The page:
Medicare phone scam

At 73, Marlene Myerson has heard from Medicare a time or two with correspondence from the federal benefits provider typically arriving in the mail.

One day she received a call.

"This is Medicare and we're sending out new Medicare cards," Myerson said the voice on the other end told her.

She said it sounded legitimate.

The new Medicare cards have some sort of chip in it, they told her.

"It's like a different kind of card, so I figured I needed it," she said.

Then the caller asked for something strange. He asked the name of her bank.

"I said, ‘Well why would you need that?' "

""Well, we need it," Myerson said he told her.

So Myerson hung up. But that wasn't the end of it.

"They called one more time," said Myerson.

"We're calling about the Medicare card," she said the caller told her.

The caller insisted the new card was something Myerson must have.

So the Contact 5 Investigators checked with Cecilia Franco, who runs the Miami office for The Program Integrity Group, an arm of Medicare that is charged with cracking down on Medicare fraud.

"There is no microchip, no card, there's nothing happening," she said.

"This is not happening. For all the viewers please don't share any information over the phone," she said.

Franco says this is just the latest round of bogus billing that steals taxpayers' money and your benefits too.

The Contact 5 Investigators uncovered part of the problem five years ago as we tracked businesses from Orlando to Miami looking for the people ripping you off.

We documented the case of Nanette Zoloroffe, who discovered she was a victim of medical equipment fraud when she found bogus bills showing up on her Medicare account.

"I never ordered any of this. I didn't expect any of this and this is almost $20,000 that has been paid out by Medicare."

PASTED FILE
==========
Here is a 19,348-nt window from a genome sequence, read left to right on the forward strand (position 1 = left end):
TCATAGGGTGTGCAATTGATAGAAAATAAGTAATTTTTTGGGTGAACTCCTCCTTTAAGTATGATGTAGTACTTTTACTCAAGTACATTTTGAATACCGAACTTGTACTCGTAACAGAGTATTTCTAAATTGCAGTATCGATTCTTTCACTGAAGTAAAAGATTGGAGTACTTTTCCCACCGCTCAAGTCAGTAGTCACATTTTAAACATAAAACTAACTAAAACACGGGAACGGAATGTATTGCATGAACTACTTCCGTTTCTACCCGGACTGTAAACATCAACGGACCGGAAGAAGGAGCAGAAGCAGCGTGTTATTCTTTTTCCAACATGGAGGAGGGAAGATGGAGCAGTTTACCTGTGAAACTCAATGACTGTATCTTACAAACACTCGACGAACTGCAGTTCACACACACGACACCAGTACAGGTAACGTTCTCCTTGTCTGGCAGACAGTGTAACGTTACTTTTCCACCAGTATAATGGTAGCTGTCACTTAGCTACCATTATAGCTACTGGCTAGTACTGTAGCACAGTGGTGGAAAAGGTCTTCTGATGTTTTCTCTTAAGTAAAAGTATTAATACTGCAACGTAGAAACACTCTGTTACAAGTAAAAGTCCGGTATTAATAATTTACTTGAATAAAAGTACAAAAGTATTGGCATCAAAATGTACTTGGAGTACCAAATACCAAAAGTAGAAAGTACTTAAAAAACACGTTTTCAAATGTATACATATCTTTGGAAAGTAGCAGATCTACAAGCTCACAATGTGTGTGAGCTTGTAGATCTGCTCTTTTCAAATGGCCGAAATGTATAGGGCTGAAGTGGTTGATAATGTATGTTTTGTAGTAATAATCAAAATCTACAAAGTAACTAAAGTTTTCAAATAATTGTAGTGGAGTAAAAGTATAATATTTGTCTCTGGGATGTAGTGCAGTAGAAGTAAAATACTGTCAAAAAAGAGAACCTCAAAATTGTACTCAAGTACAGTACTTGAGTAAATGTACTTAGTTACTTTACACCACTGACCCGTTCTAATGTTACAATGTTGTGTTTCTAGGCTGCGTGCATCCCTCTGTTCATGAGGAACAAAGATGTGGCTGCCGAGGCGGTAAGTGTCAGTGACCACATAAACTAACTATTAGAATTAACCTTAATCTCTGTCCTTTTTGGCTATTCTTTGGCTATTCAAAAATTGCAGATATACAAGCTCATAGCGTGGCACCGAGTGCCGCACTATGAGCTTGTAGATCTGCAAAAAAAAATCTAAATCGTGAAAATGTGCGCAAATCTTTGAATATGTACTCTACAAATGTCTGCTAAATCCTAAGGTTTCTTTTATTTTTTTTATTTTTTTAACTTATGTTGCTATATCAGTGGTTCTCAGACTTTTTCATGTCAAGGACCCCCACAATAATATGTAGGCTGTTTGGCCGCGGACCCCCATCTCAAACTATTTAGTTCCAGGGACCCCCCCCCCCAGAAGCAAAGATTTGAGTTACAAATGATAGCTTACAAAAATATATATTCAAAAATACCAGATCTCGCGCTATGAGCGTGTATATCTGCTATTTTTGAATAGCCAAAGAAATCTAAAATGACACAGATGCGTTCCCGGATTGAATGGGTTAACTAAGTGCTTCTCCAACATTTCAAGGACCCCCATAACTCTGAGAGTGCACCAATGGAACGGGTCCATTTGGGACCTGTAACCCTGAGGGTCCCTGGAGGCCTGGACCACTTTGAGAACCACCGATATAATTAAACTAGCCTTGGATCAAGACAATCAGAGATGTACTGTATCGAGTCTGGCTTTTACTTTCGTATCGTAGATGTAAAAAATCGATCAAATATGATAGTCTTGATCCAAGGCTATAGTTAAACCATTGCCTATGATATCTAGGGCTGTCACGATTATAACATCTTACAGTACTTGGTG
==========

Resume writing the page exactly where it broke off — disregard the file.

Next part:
Nanette is a cancer survivor. She didn't have a wheelchair, didn't need a wheelchair--never got a wheelchair, but taxpayers paid for her wheelchair attachments like arm and leg rests.

"It's wrong. It's totally, totally wrong," she said.

Something similar happened to a group of seniors who attended a forum hosted by NewsChannel 5.

"I've been billed over $11,000 for something I didn't need, didn't use or receive," said one participant.

Besides the fleecing of tax money, we found all these seniors were losing benefits too. Should they get sick and really need the equipment they were wrongly billed for they would be denied because Medicare records show they already got it.

"What happens if I need some of this equipment? I'm sick," said Nanette Zoloroffe. "Well let me show you something. I'm going to show you I have cancer and I'm in chemo and they don't care--but you keep billing me for things I don't have."

Everyone gathered at that meeting agreed to make changes and promised to do better. But fast forward five years and Cecilia Franco says fraud is still a big problem.

"How big is the fraud--dollar amount?" I asked.

"It's a lot. I think it's a lot," she said.

In 2009 the General Accounting Office, in a report titled Medicare Fraud Waste and Abuse, estimated $24 billion was being essentially stolen from taxpayers. In a follow-up report dated March 2010, another bruising report from the GAO that the Centers for Medicare and Medicaid failed to "promptly resolve the vulnerabilities" in the system that were identified in the earlier report.

Cecelia Franco says the Centers for Medicare and Medicaid has a new plan to tackle the fraud, one she hopes will stem the loss quickly.

"What we are trying to do now with this predicting modeling. We're trying to stop the claims when we are suspicious they are not a clean claim and stop it before it gets paid."

But until then, seniors are being heeding the warning.

"This junk that goes on is disgusting, absolutely disgusting," said Myerson.

 

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